Search Images Maps Play YouTube News Gmail Drive More »
Sign in
Screen reader users: click this link for accessible mode. Accessible mode has the same essential features but works better with your reader.


  1. Advanced Patent Search
Publication numberUS4957312 A
Publication typeGrant
Application numberUS 07/447,380
Publication dateSep 18, 1990
Filing dateDec 7, 1989
Priority dateDec 7, 1989
Fee statusLapsed
Also published asCA2031626A1, CA2031626C, DE69026799D1, DE69026799T2, EP0431940A2, EP0431940A3, EP0431940B1
Publication number07447380, 447380, US 4957312 A, US 4957312A, US-A-4957312, US4957312 A, US4957312A
InventorsPeter S. Morello
Original AssigneePeter S. Morello
Export CitationBiBTeX, EndNote, RefMan
External Links: USPTO, USPTO Assignment, Espacenet
Sales records
US 4957312 A
Sales records comprising alphanumeric characters that are resistant to counterfeiting can be made by printing different parts of at least some of the characters making up the record in a plurality of colors.
Previous page
Next page
What is claimed is:
1. A method of printing a sales record comprising a plurality of alphanumeric characters describing the sale to which the record pertains, which method comprises printing different parts of at least the majority of the characters in different colors and in which the characters are printed from ink carried on a ribbon that is automatically advanced during use and which is split in the direction of advance into contiguous split portions and carries different colors on the contiguous split portions of the ribbon.
2. A method according to claim 1 in which at least the majority of the alphanumeric characters are printed such that upper and lower portions of said characters are printed in different colors.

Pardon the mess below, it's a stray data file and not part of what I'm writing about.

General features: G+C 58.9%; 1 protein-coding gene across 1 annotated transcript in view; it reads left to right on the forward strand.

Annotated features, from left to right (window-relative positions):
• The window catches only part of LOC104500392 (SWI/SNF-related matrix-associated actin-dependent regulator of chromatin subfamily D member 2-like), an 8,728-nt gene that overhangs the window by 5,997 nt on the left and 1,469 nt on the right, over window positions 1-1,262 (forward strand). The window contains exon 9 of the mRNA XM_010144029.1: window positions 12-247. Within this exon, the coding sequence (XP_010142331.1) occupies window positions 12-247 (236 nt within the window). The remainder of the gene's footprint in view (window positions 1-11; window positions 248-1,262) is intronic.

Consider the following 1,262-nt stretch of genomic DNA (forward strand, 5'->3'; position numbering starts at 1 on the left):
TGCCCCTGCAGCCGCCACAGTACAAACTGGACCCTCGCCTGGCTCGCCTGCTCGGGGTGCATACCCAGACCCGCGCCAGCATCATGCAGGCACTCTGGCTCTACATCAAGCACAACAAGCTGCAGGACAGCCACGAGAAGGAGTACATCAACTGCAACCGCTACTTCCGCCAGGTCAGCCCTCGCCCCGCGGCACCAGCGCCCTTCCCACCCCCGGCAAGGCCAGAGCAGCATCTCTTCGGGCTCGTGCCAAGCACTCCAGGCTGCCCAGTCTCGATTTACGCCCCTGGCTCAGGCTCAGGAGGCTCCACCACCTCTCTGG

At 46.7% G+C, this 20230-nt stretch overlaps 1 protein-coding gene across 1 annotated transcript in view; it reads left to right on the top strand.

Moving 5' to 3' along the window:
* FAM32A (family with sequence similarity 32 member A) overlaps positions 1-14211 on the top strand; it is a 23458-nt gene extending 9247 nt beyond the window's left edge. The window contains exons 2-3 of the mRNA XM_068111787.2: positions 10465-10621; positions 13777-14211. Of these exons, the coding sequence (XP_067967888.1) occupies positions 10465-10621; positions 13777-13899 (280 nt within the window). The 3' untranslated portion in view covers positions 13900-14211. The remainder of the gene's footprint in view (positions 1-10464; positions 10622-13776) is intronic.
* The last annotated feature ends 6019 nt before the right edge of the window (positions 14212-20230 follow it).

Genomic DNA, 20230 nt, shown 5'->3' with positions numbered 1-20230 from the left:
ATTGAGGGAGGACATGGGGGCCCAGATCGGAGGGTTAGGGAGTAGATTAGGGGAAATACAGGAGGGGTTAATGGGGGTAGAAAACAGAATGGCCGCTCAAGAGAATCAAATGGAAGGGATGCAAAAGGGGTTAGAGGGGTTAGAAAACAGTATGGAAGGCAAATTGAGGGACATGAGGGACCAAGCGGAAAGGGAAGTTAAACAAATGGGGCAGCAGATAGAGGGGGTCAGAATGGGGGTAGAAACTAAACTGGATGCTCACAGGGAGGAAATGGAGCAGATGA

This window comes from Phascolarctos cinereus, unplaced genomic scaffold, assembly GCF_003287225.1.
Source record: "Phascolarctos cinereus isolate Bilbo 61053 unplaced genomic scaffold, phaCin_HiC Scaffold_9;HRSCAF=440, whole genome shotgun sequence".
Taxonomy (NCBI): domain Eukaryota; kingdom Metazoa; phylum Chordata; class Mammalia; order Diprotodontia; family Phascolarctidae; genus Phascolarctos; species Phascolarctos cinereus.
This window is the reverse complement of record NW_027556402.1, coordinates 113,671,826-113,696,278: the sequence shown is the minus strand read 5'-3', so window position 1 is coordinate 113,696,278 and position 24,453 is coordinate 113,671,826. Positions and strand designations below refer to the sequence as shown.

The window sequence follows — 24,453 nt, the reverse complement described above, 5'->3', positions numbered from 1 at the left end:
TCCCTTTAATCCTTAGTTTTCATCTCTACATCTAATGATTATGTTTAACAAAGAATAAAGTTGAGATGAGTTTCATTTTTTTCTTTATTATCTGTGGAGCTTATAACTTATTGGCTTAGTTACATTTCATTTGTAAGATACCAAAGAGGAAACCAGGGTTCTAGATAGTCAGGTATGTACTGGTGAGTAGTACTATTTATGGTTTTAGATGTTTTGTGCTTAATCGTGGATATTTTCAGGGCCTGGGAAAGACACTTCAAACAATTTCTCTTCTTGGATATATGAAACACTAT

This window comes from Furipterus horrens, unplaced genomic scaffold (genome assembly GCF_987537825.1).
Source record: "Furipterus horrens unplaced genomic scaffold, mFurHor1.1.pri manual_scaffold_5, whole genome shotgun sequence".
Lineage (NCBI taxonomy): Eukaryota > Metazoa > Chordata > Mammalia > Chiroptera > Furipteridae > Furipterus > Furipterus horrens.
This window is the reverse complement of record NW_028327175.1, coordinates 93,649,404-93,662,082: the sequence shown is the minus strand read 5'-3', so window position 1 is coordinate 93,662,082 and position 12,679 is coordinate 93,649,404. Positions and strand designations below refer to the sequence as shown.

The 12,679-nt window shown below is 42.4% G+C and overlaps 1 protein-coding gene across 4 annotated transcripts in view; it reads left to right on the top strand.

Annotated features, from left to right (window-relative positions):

3. A method according to claim 1 which comprises printing contiguous portions of the same alphanumeric character in different colored inks that are non-compatible.
4. A method according to claim 1 which comprises printing the alphanumeric characters such that the proportion of each character printed in a given color is varied in a predetermined manner.
5. A method according to claim 1 which comprises changing the colors used to print the characters after a predetermined time or after a predetermined number of sales records have been issued.
6. A method according to claim 1 which comprises printing the alphanumeric characters using at least one ink that comprises a component that is invisible in normal light, but which can be rendered visible by irradiation with light of a suitable wavelength.
7. A method according to claim 1 which comprises printing using a dot-matrix printing system and a longitudinally-split ribbon with contiguous split portions of the ribbon having different colors.

This invention relates to sales records and specifically to records that resist counterfeiting and thereby reduce a retailer's losses arising from the illegal use of such counterfeit records.


It is a common practice in many large stores for purchases to be made on the basis of stock items on display in the store. The buyer selects his purchase, pays the sales person and receives a sale record. This record is then taken to a central supply counter where an item corresponding to that purchased is recovered from the store warehouse. With conventional sales records, anyone gaining access to blank sales record paper, which is often little more than a roll of plain paper, can print their own sales record and use it to claim any desired item at the supply counter. Each year many thousands of dollars worth of merchandise are stolen in this way. A further variation of this scheme is used where payment for the goods is made at the supply counter. A fraudulently printed sales record is used to obtain the item for an amount significantly lower than its actual retail price in the store.